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At some point, everything a business does affects the CFO. It’s no wonder, then, that any discussion of new technology involves the need for the CFO to be aware of, and at least rudimentarily, familiar with the technology.

When was the last time a CFO sat in a workshop explaining the cryptographic underpinnings of blockchain? Or the difference between supervised and unsupervised learning models in AI? They may not need to, and yet… When it comes time to evaluate the ROI on implementing an AI framework, it’s possible that the difference between, say the learning models for AI, become relevant. Which one is quicker, better, cheaper or burdens the organization with less future technical debt? While it’s definitely not a finance officer’s mandate to know the technical details, it is their mandate to have a very close and candid relationship with their VPs of IT, CIOs, CTOs and Directors of Engineering, and to have a framework for evaluating new technologies.

There are multiple, often competing, aspects to consider when new technology rises to the level of the CFO: impact to revenue, impact to the bottom-line, cybersecurity, change management and alignment with strategic goals, to name a few. Managing these priorities in forecasting the benefit and cost of new technology becomes an exercise in iterative community and consensus-building.

Establish and Communicate the WHY

We live in an endless sea of technology and software today. It’s no longer a question of “to technology or not to technology;” it’s about which one and where. So CFOs must ask why, which should lead to conversations of what technology, and where it should be applied. It’s possible that the suggestion is simply a distraction that solves only one person’s problem. If it’s not furthering the organization’s goals, no point in entertaining it further.

If, however, the answer is compelling enough, then start to ask this question over and over again to all the stakeholders. This not only helps to identify flaws in the logic of implementing the technology but also to bring stakeholders into the conversation and evaluation process. The benefit is easing the likelihood of process changes that may result.

Finally, if all key stakeholders have bought in, shift into communicating that WHY so that everyone understands that reason. While not everyone will accept the changes whole-heartedly, there’s a sense of finality to the decision.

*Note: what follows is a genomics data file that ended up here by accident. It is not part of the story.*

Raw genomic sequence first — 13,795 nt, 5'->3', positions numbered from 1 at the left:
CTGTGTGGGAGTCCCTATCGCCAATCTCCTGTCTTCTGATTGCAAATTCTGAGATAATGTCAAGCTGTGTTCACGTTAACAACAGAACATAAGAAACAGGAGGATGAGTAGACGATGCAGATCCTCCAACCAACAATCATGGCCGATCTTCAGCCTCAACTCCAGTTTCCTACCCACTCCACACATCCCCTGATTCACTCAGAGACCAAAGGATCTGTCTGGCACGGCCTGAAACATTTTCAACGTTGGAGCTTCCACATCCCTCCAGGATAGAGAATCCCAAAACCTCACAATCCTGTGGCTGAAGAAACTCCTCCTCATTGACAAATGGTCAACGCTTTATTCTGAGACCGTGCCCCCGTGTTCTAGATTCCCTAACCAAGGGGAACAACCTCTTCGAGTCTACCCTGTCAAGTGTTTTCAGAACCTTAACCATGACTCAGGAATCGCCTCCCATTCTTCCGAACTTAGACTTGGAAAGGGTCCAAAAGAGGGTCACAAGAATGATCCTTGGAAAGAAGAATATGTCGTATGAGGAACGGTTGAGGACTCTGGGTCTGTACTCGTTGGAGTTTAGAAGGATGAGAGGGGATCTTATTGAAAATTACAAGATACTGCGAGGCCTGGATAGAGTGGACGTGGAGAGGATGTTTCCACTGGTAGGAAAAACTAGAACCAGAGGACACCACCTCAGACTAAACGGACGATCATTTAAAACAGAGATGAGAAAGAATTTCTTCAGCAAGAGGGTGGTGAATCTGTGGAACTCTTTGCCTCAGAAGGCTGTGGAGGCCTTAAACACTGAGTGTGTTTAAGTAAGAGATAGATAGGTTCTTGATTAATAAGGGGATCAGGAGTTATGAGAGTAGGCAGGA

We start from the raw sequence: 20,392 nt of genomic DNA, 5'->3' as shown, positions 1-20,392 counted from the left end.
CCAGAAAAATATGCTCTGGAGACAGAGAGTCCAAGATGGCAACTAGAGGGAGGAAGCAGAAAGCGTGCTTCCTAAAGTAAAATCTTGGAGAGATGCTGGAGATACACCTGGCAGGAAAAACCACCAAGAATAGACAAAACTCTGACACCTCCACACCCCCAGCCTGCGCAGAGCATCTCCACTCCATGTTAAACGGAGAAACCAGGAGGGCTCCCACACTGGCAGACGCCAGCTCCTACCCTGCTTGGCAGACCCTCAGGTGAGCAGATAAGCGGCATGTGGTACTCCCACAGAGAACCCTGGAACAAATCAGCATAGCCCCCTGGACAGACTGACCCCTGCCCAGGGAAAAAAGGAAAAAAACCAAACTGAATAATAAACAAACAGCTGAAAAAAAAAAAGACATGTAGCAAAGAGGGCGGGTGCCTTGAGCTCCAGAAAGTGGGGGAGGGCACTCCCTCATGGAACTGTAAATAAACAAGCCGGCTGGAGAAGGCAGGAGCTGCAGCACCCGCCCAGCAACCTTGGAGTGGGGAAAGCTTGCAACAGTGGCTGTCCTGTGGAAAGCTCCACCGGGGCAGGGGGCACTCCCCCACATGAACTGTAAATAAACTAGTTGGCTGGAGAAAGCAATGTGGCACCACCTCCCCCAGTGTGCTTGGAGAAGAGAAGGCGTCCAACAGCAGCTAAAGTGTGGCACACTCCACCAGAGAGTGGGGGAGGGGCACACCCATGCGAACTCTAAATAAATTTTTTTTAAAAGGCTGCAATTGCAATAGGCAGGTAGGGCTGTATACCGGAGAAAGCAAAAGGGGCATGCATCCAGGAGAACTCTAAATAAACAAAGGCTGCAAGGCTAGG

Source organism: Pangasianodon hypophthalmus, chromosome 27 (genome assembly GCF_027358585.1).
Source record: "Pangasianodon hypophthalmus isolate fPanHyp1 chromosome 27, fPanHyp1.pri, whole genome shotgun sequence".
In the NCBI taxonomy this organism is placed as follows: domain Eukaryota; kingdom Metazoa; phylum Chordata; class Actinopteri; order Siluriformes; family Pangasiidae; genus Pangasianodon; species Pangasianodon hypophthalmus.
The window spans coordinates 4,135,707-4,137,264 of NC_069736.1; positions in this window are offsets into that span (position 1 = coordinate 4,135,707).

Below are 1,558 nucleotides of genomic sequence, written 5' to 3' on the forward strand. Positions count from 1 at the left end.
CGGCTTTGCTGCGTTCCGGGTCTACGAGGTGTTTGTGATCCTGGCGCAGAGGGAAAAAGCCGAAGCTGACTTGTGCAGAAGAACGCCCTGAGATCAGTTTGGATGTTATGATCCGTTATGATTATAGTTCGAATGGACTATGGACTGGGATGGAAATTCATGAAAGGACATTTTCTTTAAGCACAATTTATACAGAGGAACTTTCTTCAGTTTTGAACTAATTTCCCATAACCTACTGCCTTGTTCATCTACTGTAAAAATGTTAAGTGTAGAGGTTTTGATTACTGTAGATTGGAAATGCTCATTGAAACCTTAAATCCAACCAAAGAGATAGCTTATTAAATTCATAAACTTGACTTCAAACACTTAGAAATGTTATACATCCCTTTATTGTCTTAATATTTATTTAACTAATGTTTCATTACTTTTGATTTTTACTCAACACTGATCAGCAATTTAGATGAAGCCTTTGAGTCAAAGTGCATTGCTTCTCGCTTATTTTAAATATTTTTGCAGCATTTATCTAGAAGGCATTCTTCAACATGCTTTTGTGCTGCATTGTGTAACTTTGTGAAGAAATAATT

Understand and Push on Implementation Nuances

There are multiple ways to implement any given technology, and it’s quite important to understand these. The first one is a build versus buy evaluation. If you have a team of developers, it’s likely that they’re not waiting for another project to implement; hopefully, they’re engineering for revenue impact. 

In the event you have the flexibility to scale your engineering department for this, then plan on multiple sessions with your CTO or Director of Software Engineering. They’ll recommend ways of building this out with time and effort estimates, but lost in those conversations may be the need to set up continuous integration. When you learn that your engineering team will need to build automated tests for continuous integration, you’ll wonder if that time and effort were already built into the original time and effort estimates.

On the flip side, if you’re buying software—the nuance between a perpetual license vs. annual license and service contracts may be the nuances. Or alternatively, you’re looking to host the software on-premise, but you may want to see if you could run the perpetual license on the cloud on Microsoft Azure, AWS or Google Cloud.

These nuances can make a project worthwhile or worthless in the long term both in terms of hard dollars but also your teams’ mindshare.

Remove Barriers to Implementation and Adoption

One of the most difficult aspects of technology after gaining initial buy-in is growing adoption and increasing use. In SaaS companies, the M(D)AU (monthly/daily average user) is a KPI everyone looks at. Having a similar metric for internal adoption would be amazing but this is unlikely. Here, the messaging depends on whether the technology is organization-wide (such as automated time and expense reporting systems) or if it’s a new tool for employee benefits and is more optional.

If the answer to the WHY earlier is such that this tool is expected to elevate the organization’s performance as a whole, identify key metrics and develop a framework to track and grow the adoption. It could be a blanket policy update that forces everyone to use the technology, or it could be routine training, or establishing internal support for that technology.


Parting note: there’s a lot of software out there that’s free to use which individual users in your organizations are likely already using to make their lives easier. For the most part, this is not something that will rise to the CFO’s level. However, this kind of crowdsourced technology adoption can actually be a blessing in disguise. If there’s technology that someone uses and swears by it, find ways to make that common knowledge even if it’s within that one department or team, so long as additional adoption isn’t going to create a material cost burden.

If Lakelet Strategy can help you with establishing a framework for evaluating technology, send us a note.